Singapore universities cyber attack
cyber attack (Representational picture) Pixabay

With the ease of access to Internet surging more and more people are joining online space as it has more convenience of performing work or request for service fright from the palm via a smartphone. However, if one is not vigilant, he or she will fall prey to hacking, phishing and other forms of online frauds ending up humiliated and in worst case lose big money.

In a bid to warn citizens of such cyber threats, government-run institutions such as the Income Tax department and also banks are sending emails and messages of dos and don'ts to safeguard financial details.

What Is Phishing?

For those unaware, Phishing is a fraudulent practice of sending emails faking to be from reputable companies or a person from government establishment, in order to induce individuals to reveal personal information, such as passwords and credit or debit card numbers.

In the first method, they create fake websites resembling government and bank websites to make it look authenticate. Then, they send fake warning emails to unsuspecting users saying that their bank card will get frozen if they don't renew it. (Another trick statement—Your bank account will be disabled within 48 hours if you do not comply or validate your credentials)

They will be asked to click on a link, and the unsuspecting victims fall for it and press it. Then, they will be taken to an unreliable website and lure them into installing malware by popping warning messages on their PC (or any smart devices) screen that there is a virus in the system and need to download anti-virus firmware immediately.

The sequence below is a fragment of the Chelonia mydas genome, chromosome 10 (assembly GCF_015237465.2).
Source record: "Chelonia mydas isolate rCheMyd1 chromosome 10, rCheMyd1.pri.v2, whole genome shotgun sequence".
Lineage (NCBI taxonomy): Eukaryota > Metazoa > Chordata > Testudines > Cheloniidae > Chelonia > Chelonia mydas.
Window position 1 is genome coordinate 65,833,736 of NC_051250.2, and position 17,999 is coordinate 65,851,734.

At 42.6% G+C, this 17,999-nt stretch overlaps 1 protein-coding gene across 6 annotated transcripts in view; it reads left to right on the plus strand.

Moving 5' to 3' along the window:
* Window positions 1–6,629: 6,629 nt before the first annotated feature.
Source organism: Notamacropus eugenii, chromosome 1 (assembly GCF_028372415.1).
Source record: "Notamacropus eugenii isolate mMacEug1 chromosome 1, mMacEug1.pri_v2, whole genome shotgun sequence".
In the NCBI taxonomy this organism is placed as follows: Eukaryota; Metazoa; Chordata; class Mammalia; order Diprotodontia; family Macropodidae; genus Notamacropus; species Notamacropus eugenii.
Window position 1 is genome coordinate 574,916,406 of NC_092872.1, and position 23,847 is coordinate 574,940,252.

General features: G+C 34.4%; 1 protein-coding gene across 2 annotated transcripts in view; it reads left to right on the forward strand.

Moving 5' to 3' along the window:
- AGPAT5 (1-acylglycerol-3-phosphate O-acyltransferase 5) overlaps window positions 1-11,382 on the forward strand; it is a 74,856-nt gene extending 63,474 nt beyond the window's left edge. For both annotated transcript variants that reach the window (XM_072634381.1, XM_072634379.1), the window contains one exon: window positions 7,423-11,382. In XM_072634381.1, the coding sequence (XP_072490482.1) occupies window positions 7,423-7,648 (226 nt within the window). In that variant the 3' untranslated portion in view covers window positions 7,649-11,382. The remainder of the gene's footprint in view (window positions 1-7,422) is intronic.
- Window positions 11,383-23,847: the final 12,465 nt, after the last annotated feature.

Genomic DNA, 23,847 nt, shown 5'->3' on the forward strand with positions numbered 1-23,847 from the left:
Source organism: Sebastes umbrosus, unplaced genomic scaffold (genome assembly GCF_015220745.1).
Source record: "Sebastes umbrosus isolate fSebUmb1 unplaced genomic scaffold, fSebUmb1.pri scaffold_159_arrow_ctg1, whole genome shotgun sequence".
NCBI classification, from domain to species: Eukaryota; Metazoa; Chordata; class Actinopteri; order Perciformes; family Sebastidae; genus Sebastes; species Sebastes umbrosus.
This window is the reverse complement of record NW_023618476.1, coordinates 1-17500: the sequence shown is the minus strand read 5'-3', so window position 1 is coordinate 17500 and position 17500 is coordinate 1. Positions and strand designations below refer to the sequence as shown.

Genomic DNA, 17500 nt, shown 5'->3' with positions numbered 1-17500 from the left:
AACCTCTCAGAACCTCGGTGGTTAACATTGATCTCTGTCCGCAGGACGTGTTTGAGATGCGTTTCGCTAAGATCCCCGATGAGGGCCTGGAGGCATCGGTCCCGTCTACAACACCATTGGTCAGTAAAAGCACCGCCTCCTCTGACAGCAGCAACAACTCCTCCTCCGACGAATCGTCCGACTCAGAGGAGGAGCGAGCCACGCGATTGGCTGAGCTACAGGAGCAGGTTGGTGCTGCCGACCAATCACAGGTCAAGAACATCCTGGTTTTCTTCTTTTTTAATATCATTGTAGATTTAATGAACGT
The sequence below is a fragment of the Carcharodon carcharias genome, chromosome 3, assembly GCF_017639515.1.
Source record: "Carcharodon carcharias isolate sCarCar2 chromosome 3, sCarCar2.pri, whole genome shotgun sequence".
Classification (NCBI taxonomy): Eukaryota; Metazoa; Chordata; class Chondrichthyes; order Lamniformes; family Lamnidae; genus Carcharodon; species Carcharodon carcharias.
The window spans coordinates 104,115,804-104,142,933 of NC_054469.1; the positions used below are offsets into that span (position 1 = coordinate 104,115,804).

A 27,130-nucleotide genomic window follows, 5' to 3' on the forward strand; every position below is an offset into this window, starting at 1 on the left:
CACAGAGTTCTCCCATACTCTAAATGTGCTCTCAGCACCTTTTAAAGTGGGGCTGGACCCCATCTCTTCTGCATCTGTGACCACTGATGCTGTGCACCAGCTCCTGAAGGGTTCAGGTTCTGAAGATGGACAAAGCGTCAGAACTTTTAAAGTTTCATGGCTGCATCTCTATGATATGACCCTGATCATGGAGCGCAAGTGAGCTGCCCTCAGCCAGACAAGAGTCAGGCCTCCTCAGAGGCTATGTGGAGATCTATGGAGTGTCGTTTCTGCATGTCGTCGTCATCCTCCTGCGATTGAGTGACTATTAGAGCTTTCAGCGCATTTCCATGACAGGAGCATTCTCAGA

Again, fearing damage to their devices, naive individuals click the download button and end installing a malware. Then, hackers take control of victims' device and remote scan for sensitive information like financial data, including bank accounts, credit/debit card details, and sometimes personal photos. The hackers later sell them online or call the victim to demand ransom for not to circulate their intimate photos in the public domain.

In the second method, they send SMS to the victims with similar aforementioned debit card cancellation threat. They are well versed with the English language and give an impeccable impression that they are actual bank personnel.

Some also pose as Income Tax official asking victims to divulge bank account number so that they can refund the IT returns to the former's bank account.

In both the instances, they will say to the victims, an OTP (One Time Password) code will come as a confirmation. Within minutes, OTP will come to the mobile via SMS and the fraudsters, call back seeking that information. Before the victims come to the realisation, an SMS will come with the big amount drawn out from their bank account.

These things will happen within a few minutes and leave the victims mentally traumatised as they would have lost their money hard earned by working all through their life. There will be fewer chances of ever getting their money back unless you have insurance plans.

Here's What You Need To Do To Keep Yourself Secured From Online Fraud Like Phishing:

    • Make sure you have a reputable anti-virus software on your PC and phones
    • Also, keep your email app (Gmail) on the mobile updated at all times (Google regularly releases anti-phishing security patches for Gmail on both Android and iOS versions)
    • Never respond to emails from an unknown person and it goes without saying, never click the URL links present in that mail
    • If you have downloaded a file from a mail, make sure to scan it again with the anti-virus app
    • If email sender is not related to you or your work. Tag the mail as spam and block them.
    • Make sure you have registered your mobile number with the bank so that you get credit/debit alerts every transaction you make
    • Never ever open a website with non-https URL (Uniform Resource Locator)
    • Never ever divulge User ID, Password, OTP, URN, Debit Card Grid values with anyone on email or SMS
    • Always remember no bank or IT official will ever ask you to divulge bank card or credit card details on a phone call or an SMS or an email. If there is any issue, you should always go to your bank branch or nearest IT office for enquiry. You can even call toll-free IT number () for any query you have